Co-Agency with AI and the Paradox of Autonomy

In the era of generative AI, characterized by seamless co-creation and the economics of intimacy, worries about AI encroaching on agency have more existential elements. They go to the essence of humanity, as machines now actively participate in significant aspects of original thought.

An abstract image of collaboration

Recently, I was working on a writing project, trying to articulate a complex idea that I'd been wrestling with for weeks. I collaborated with Claude, feeding the latest model—Opus 3—some of my initial thoughts and seeing what it would generate. What I got back was not just a rehashing of my own ideas or even an extension of them, but a novel perspective that challenged my assumptions and pushed my thinking in new directions.

It's often tricky to pinpoint where ideas originate—this goes for human as well as AI interactions. Cause and effect become blurry as concepts combine. This blending can make it hard to trace the path of a specific idea or approach. In human culture, we view this positively. Nothing is truly invented in isolation; all our knowledge comes from our community. When working with advanced AI, experienced users might recognize similar "community" moments, where ideas intertwine and the source becomes elusive.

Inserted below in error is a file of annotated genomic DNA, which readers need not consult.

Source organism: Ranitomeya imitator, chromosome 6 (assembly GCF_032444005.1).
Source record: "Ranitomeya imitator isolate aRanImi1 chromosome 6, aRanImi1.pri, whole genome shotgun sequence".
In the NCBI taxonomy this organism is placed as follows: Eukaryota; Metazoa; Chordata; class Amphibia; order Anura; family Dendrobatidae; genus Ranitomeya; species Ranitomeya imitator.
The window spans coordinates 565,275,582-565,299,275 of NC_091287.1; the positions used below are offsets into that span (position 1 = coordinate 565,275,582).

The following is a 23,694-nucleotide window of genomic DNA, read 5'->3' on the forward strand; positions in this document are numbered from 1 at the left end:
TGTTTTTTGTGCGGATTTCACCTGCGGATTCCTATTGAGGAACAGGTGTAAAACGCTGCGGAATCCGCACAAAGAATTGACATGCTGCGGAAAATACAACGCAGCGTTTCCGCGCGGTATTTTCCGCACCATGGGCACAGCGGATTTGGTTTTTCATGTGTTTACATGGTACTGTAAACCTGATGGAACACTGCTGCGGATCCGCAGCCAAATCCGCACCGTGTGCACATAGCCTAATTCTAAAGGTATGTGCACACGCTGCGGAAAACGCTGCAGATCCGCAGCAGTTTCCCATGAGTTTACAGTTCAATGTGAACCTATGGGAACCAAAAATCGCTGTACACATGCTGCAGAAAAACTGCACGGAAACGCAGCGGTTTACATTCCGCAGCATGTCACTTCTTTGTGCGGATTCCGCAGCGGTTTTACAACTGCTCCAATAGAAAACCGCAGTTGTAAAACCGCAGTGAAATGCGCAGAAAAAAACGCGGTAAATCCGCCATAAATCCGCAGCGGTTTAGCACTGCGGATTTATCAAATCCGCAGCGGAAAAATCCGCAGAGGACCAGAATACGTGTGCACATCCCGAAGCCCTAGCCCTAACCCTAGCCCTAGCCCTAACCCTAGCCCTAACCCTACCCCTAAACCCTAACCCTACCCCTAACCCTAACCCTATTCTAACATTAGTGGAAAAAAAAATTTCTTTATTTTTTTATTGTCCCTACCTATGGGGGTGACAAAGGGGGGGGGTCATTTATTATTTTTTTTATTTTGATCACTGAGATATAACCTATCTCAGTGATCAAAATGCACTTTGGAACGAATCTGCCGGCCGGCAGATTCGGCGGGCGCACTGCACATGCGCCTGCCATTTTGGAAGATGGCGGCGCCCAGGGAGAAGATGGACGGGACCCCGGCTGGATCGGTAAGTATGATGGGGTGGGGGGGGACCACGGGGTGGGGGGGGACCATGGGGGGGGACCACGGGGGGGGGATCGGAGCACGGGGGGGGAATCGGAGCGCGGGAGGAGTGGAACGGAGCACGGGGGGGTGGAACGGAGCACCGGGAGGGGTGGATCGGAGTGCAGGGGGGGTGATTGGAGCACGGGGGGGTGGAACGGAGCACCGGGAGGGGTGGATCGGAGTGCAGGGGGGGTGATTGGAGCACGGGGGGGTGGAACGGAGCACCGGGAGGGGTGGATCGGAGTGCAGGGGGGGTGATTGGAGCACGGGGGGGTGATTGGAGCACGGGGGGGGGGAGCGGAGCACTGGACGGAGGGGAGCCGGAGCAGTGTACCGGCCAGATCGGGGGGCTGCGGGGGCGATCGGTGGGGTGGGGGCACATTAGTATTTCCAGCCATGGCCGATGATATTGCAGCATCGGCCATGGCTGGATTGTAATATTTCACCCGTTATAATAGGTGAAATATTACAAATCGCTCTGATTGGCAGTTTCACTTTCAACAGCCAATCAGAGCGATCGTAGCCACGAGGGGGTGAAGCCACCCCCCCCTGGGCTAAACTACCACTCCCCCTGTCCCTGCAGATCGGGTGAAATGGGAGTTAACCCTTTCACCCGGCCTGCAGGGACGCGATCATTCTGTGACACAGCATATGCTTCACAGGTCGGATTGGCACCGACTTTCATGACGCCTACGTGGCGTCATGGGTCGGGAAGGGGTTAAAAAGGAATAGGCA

So I reflected on this question: was this machine more than a tool? Was it doing my thinking for me? As I continued to work with Claude, I realized that something more complex was happening. The AI wasn't taking away my agency—it was enhancing it, as long as I remained engaged in actively selecting, or editing, its suggestions in the widest sense. In other words, I had to pay attention to how I responded to its outputs and then purposefully expand its ideas.

Working with advanced AI can feel strange. There's a hint of cognitive dissonance when you're co-creating with an intelligence that makes the process almost too effortless. I contrast this to my typical writing and editing routine with Dave. Our process seems similar to my collaboration with Claude on the surface. Dave might kick things off with a question like, "What's the goal of this piece?" From there, it's a back-and-forth exchange of ideas, each iteration posing challenges and eliciting responses until the "right" narrative takes shape.

Working with Dave is a far cry from collaborating with Claude. It's tough. There's friction—not because Dave's ideas are inherently better or different, but because there's a mutual understanding between us: if you seek assistance, you're committed to collaborating on the project. There's a human element involved, a sense of mutual investment. It's challenging to accept, contest, or even dismiss another person's critique. There's a kind of "phenomenological friction" where it feels like something to engage in sensemaking with another person, to experience meaning emerge from the simple rules of a back-and-forth dialogue.

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